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Dog Day Afternoon
Dog Day Afternoon is a 1975 crime drama film directed by Sidney Lumet, written by Frank Pierson, and produced by Martin Bregman. The film stars Al Pacino, John Cazale, Charles Durning, Chris Sarandon, Penny Allen, James Broderick, Lance Henriksen, and Carol Kane. The title refers to the “dog days of summer”.
The film was inspired by P.F. Kluge’s article “The Boys in the Bank”, which tells a similar story of the robbery of a Brooklyn bank by John Wojtowicz and Salvatore Naturile on August 22, 1972. This article was published in Life in 1972. The film received critical acclaim upon its September 1975 release by Warner Bros. Pictures, some of which referred to its anti-establishment tone. Dog Day Afternoon was nominated for several Academy Awards and Golden Globe awards, and won one Academy Award.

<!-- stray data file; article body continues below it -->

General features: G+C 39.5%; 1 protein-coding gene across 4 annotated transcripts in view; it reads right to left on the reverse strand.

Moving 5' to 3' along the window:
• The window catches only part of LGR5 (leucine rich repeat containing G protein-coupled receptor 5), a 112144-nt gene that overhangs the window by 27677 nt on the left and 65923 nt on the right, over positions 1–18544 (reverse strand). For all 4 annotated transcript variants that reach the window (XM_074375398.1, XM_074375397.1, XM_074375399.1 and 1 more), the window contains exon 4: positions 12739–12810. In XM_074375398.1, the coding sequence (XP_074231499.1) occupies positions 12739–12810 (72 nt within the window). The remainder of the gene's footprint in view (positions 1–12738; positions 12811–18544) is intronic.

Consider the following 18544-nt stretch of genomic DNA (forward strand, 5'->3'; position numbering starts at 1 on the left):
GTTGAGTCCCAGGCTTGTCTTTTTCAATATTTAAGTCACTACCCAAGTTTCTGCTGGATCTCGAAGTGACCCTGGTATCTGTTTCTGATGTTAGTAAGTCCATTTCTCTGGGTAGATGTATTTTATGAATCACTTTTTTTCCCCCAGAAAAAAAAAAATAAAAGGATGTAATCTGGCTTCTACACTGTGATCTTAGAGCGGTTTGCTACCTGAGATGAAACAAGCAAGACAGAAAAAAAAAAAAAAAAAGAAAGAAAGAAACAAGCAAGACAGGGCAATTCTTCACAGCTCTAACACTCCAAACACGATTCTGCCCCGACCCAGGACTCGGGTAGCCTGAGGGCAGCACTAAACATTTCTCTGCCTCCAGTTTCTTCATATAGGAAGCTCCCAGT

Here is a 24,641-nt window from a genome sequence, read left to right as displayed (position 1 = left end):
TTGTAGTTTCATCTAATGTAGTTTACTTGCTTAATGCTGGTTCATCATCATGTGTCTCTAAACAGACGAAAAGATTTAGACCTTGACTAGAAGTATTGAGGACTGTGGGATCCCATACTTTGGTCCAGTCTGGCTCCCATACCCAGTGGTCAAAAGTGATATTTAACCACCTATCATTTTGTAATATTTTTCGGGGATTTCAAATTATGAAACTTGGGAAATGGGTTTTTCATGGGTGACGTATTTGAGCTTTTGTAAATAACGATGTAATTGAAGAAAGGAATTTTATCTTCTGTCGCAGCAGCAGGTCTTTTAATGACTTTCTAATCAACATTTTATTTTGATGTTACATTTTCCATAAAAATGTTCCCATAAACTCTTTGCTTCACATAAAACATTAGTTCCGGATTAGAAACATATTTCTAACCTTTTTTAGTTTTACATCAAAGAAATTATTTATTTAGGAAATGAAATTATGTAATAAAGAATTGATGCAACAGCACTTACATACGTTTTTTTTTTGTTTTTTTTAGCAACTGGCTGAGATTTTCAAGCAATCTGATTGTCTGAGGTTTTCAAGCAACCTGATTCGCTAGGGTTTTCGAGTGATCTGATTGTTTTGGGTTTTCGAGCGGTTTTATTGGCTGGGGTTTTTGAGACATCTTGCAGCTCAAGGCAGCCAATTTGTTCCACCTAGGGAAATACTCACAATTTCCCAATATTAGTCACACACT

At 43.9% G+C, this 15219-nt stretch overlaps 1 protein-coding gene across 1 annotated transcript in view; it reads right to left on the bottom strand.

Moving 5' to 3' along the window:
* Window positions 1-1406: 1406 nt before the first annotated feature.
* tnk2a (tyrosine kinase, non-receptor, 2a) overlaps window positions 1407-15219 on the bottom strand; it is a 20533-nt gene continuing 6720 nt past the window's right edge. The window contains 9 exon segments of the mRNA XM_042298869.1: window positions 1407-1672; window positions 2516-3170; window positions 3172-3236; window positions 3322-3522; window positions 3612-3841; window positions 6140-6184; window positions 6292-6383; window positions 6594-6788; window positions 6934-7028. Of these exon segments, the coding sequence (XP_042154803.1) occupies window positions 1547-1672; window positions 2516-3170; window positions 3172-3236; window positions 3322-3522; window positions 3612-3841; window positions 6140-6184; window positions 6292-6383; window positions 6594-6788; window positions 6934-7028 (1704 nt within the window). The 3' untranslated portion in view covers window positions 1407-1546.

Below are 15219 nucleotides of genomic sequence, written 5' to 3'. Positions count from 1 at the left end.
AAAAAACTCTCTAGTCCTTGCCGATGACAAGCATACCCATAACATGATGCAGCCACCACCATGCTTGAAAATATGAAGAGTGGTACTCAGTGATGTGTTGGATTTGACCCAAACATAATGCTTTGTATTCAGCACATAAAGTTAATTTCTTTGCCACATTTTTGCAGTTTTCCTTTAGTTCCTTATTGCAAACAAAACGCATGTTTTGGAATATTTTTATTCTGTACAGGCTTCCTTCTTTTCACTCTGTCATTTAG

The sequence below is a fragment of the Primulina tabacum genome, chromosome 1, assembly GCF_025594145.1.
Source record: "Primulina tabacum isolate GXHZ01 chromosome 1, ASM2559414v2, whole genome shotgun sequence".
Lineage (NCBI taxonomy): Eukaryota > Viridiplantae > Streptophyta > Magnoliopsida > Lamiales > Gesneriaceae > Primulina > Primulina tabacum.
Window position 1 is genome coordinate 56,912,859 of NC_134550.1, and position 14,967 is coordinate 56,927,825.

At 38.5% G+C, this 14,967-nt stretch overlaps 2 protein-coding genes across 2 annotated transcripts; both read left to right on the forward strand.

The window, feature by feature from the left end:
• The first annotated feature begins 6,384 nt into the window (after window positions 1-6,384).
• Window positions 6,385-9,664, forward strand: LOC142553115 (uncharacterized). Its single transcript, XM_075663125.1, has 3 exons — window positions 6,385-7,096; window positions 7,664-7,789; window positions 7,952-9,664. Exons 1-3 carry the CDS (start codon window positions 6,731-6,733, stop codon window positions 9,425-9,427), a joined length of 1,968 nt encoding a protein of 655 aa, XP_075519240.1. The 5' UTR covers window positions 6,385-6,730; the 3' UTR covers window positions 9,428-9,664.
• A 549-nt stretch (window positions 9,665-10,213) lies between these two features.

First-time crook Sonny (Al Pacino), his friend Sal (John Cazale), and a second accomplice attempt to rob a Brooklyn bank. The plan immediately goes awry when the second accomplice loses his nerve shortly after Sal pulls out his gun, and Sonny is forced to let him flee the scene.
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